We aren’t born clutching material possessions in our hands and can’t take anything with us when we die. So why can we become so attached to objects while we’re here?
There’s a poignant moment in John Steinbeck’s classic, The Grapes of Wrath, when the family are packing to leave Oklahoma and must quickly decide which few possessions they can take and which they must leave behind. With eleven adults and two children about to board a dilapidated old truck with no idea if it will make the journey to California or what future awaits them if it does, there’s no room to salvage anything but essentials.
‘How can we live without our lives?’ ponders the mother, as she sorts through the family’s meagre personal belongings. ‘How will we know it’s us without our past?’
This is radical decluttering on a scale that most people never have to experience. But the thoughts she voices are similar to those I’ve often heard people express in modern times while clearing their personal clutter, as they confront their internal tug-of-war between wanting to live in the present and embrace the future while realizing they can only fully do so if they are willing to let go of the past.
Our relationship to material possessions
Psychologists have identified that babies only start to understand they have ownership of their own body at around two months old and it’s not until they are about twelve months old that they begin to bond with items such as teddies or blankets. At around 21 months, they start using the word “mine” and may start to squabble with other children over toys.
So it seems we are hard-wired to own things. But sometimes people take this too far and their entire home becomes a museum of things that relate to their past. I’ve been given guided tours where each item has a special story attached to it about how long the person has had it, how it came to be in their possession, what was happening in their life at that time, why it’s special to them, and so on.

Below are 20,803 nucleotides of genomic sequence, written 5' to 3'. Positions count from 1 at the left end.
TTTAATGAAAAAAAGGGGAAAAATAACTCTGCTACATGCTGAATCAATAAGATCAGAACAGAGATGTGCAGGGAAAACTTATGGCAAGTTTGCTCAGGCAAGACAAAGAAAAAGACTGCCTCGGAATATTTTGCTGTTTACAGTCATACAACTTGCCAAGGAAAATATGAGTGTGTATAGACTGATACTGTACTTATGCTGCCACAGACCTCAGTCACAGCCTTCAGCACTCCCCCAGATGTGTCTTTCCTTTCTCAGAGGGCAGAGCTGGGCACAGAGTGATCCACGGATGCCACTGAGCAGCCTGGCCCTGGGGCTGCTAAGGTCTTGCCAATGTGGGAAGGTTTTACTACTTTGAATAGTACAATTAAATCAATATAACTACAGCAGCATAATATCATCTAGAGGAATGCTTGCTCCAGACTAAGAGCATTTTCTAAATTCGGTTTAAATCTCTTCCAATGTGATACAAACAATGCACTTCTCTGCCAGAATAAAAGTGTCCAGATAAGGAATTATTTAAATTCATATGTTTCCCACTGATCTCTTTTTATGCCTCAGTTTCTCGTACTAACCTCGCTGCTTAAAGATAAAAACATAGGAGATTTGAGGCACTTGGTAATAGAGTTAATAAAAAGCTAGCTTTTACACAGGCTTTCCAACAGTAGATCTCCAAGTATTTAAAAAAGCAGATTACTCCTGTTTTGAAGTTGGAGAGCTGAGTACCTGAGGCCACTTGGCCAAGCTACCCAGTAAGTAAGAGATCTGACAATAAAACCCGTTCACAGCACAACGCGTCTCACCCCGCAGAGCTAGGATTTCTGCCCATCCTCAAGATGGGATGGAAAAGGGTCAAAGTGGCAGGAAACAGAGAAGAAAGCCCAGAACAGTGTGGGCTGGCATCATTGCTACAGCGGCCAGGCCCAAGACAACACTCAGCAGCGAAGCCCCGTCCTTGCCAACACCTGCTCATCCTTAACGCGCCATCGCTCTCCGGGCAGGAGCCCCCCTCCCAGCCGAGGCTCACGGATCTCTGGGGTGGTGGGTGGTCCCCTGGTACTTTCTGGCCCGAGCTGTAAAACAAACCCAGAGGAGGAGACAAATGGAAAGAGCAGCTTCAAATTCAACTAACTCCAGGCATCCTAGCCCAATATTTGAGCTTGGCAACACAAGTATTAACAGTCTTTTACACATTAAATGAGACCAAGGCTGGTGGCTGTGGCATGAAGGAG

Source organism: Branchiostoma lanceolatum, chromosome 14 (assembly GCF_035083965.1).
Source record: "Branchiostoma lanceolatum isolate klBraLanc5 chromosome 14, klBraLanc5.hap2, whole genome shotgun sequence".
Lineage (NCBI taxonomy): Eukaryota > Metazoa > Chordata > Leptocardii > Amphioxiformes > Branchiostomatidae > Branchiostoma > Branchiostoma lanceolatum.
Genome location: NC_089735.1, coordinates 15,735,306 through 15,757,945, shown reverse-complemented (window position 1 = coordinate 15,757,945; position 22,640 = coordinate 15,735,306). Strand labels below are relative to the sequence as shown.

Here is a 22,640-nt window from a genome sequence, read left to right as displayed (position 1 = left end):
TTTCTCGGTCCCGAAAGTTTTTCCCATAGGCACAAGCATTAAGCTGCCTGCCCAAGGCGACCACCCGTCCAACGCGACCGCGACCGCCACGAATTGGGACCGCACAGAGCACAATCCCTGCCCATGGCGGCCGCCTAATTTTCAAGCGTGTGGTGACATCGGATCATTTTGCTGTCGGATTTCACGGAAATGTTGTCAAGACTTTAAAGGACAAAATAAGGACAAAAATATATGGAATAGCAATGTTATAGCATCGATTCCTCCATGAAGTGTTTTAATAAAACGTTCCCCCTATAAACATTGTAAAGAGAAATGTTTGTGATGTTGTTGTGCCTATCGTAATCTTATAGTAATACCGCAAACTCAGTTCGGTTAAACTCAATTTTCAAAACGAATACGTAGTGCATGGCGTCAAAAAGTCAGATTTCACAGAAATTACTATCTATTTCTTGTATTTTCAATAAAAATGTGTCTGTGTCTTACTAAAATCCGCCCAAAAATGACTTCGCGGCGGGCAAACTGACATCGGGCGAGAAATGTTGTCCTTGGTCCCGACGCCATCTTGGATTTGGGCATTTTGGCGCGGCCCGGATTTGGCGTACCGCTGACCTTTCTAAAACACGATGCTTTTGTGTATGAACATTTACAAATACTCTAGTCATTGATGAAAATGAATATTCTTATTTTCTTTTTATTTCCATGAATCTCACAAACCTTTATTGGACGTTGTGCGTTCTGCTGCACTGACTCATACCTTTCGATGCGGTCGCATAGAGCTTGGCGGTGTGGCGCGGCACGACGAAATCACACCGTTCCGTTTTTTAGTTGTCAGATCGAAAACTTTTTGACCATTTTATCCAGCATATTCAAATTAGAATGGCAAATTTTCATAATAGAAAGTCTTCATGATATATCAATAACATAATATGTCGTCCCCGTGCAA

These stories are often long and complicated, requiring a lot of detail and explanation, and the person can be very convincing about how important the items are. They believe that their well-being rests on continuing to own each object so that they can remember the particular event in their life that it relates to.
But when viewed through an outsider’s eyes, it looks like a home full of useless stuff. And when the person dies, it’s highly unlikely anyone will want any of it. It will most likely end up in landfill or, at best, be donated to charities.
Why a museum of possessions is no substitute for life
When people ask me for my advice about this as they sort through their things, I point out that the question to ask yourself is whether you really need to remember all the people and events of your life? What purpose does that serve other than to create mental and emotional clutter?
You are the sum total of all your life experiences. They have made you what you are, and whether you remember the events or not, it doesn’t change who you have become. You are the walking, talking embodiment of your life to date, as any facial diagnosis expert can tell you (a person’s entire history is recorded in their face). You can’t change the past, but you can certainly change the future through the choices you make in the present.
The truth of the matter is that anyone can archive the past. What takes far greater skill and courage is to let go of the past and live fully in the now, to become all that you can be. As one woman said to me after letting go of her personal museum of things, ‘When I gave such importance to archiving my life, it felt as if I was already dead.’ She realized, as many others have done, that resting on old memories brings only limited pleasure. True happiness can only be found in the present.
Copyright © Clear Space Living Ltd 2018, updated 2023
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